A retrospective evaluation of elements of the EU VAT system 19 was conducted by an external consultant in 2011 and its findings have been used as a starting point to the examination of the current VAT system. The evaluation was complemented by a study on the economic effects of the current VAT rates structure in 2013 20 and on reform of rules on EU VAT rates in 2017 21 .

Stakeholder consultations

An open public consultation was held for 12 weeks from 21 December 2016 until 21 March 2017 resulting in 327 contributions. 22 42% of respondents supported granting derogations to all Member States, whereas 25% favoured abolishing them. One quarter of respondents had no opinion on the matter and 8% of respondents said that the derogations should not be extended to all Member States but be made permanent for those Member States that currently benefit from them.

Member States were consulted via the Group on the future of VAT (GFV), an informal Commission expert group composed of representatives of national tax administrations that provides the Commission a forum for consulting VAT experts from Member States on pre-legislative initiatives.

Impact assessment

The impact assessment accompanying this proposal was considered by the Regulatory Scrutiny Board. The Board gave first a negative opinion and after resubmission of an amended impact assessment a positive opinion with reservations 23 . The final impact assessment takes into account all recommendations by the Board and a detailed overview on how the recommendations have been taken into account is included in Annex 1 to the Staff Working Document for the impact assessment.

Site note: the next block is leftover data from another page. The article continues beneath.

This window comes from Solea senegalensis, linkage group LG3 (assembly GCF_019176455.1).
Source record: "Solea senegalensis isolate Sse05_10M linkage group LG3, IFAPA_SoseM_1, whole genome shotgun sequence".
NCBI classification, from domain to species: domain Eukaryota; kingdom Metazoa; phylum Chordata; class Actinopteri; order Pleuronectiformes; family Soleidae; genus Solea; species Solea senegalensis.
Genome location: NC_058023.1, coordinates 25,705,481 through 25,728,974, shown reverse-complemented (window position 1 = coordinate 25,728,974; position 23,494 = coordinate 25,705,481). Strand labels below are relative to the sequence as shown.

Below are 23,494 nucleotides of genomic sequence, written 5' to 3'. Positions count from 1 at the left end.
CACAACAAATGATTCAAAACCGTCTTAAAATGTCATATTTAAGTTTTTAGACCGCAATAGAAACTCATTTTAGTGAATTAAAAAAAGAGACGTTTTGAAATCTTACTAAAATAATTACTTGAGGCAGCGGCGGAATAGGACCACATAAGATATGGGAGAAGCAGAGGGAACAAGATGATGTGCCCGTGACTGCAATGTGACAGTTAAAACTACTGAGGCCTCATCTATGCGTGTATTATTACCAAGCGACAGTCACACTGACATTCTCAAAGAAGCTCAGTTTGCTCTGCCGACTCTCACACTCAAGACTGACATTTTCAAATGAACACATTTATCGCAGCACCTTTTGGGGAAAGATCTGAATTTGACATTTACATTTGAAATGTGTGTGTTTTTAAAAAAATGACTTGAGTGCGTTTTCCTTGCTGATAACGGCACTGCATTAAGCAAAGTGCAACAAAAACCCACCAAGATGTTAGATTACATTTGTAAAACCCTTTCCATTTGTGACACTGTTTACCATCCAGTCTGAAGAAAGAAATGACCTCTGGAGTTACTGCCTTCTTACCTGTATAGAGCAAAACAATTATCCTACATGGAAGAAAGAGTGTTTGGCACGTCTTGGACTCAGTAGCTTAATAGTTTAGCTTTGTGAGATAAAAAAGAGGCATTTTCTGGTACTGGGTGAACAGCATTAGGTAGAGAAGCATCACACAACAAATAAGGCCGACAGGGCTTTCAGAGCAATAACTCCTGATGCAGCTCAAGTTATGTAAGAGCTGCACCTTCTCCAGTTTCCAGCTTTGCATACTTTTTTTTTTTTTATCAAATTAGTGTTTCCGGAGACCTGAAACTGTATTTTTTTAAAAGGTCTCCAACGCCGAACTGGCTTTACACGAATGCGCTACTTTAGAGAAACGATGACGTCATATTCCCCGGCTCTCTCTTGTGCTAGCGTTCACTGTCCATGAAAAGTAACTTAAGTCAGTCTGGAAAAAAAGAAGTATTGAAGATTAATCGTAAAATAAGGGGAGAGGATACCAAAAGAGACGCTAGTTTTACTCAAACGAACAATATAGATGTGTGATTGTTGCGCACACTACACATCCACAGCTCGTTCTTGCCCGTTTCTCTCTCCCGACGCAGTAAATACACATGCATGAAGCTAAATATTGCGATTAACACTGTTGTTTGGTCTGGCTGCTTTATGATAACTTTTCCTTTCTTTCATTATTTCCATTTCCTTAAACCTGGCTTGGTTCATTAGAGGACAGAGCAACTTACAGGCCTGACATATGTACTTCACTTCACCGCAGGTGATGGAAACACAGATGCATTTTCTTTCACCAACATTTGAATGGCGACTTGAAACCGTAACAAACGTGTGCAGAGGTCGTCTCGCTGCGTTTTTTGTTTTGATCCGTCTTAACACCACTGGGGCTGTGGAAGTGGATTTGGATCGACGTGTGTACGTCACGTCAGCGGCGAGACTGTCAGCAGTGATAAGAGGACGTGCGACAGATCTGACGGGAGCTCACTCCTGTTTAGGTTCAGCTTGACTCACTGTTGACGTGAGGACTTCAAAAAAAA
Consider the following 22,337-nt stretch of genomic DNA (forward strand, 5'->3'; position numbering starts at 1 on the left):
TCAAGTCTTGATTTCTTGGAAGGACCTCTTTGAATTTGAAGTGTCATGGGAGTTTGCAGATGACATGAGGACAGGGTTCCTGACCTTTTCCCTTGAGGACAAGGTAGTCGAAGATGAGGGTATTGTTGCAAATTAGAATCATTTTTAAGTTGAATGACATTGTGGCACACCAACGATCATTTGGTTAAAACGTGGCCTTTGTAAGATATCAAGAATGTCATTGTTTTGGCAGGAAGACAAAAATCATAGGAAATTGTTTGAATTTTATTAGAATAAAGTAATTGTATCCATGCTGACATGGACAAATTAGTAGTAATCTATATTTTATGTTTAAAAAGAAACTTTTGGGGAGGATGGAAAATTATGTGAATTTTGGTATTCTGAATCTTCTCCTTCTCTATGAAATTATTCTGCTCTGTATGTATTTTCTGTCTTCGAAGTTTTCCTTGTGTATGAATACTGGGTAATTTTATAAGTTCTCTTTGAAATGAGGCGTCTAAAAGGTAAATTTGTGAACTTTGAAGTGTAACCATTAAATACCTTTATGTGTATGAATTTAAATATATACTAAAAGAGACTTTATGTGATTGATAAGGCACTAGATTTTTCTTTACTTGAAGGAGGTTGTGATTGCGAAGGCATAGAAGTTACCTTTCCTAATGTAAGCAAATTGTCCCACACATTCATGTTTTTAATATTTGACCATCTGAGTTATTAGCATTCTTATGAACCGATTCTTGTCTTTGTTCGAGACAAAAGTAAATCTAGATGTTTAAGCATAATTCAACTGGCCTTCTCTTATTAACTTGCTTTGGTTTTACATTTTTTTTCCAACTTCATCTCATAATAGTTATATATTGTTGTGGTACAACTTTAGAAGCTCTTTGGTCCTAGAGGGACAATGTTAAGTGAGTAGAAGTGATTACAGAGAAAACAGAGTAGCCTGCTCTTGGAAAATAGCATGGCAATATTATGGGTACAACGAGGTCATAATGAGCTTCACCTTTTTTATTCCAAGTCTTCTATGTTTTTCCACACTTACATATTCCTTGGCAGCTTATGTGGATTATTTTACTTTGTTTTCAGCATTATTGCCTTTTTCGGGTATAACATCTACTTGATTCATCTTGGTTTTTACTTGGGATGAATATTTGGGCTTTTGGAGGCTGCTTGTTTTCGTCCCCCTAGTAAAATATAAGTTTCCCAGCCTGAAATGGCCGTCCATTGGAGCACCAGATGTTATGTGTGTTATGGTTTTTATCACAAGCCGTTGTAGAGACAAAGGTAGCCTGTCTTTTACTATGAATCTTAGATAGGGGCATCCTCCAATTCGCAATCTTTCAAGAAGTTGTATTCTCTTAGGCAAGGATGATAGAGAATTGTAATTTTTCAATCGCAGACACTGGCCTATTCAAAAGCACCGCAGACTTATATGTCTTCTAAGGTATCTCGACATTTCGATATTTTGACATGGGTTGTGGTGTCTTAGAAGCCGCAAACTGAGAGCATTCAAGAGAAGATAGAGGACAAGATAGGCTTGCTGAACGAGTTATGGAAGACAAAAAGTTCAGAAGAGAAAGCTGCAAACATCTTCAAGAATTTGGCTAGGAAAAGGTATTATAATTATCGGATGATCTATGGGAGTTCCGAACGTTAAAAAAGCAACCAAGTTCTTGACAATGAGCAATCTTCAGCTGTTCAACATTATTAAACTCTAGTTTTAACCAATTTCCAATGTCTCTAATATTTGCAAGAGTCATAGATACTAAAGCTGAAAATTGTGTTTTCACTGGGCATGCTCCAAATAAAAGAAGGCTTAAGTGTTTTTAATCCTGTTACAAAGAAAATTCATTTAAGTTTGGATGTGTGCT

Two policy options were considered that address the expiry of derogations to allow the definitive VAT system to enter into force. The first option would grant existing derogations to all Member States by integrating what are the national provisions in the VAT Directive; this would however be complex from a technical legal viewpoint and could create future conflicts with the fiscal neutrality principle. The second option, the preferred option, would address the issue of derogations by removing the constraints that created the need for such derogations, namely the list of goods and services to which reduced VAT rates can be applied (Annex III) and the 5% minimum for additional reduced rates. It would substitute the current principle, whereby reduced rates can be introduced only if specifically allowed, with the principle that a limited number of reduced rates is allowed on any supply of goods or services unless this is specifically excluded.

In order to limit the risk of increased complexity, Member States would be required to restrict reduced rates as far as possible to B2C supplies and they would be obliged to communicate information about applied reduced rates based on the the statistical classification of products by activity, abbreviated as CPA, and the Commission would publish this information via the existing ‘Taxes in Europe’ database (the TEDB web portal)..

The risk of litigation between Member States cannot be reduced compared to the status quo, because independently of any change to the VAT Directive Member States continue to be required to respect the principle of fiscal neutrality and the provisions of the TFEU, notably Article 107 (state aid), Article 110 (protectionist taxation) and Article 113 (distortion of competition), when applying reduced rates.

4.BUDGETARY IMPLICATIONS

The proposal has no negative impact on the Union budget. The VAT own resources are calculated as a percentage of a harmonised base that is derived by deviding VAT revenues by a weighted average VAT rate and this eliminates all VAT rates differentials.

5.OTHER ELEMENTS

Implementation plans and monitoring, evaluation and reporting arrangements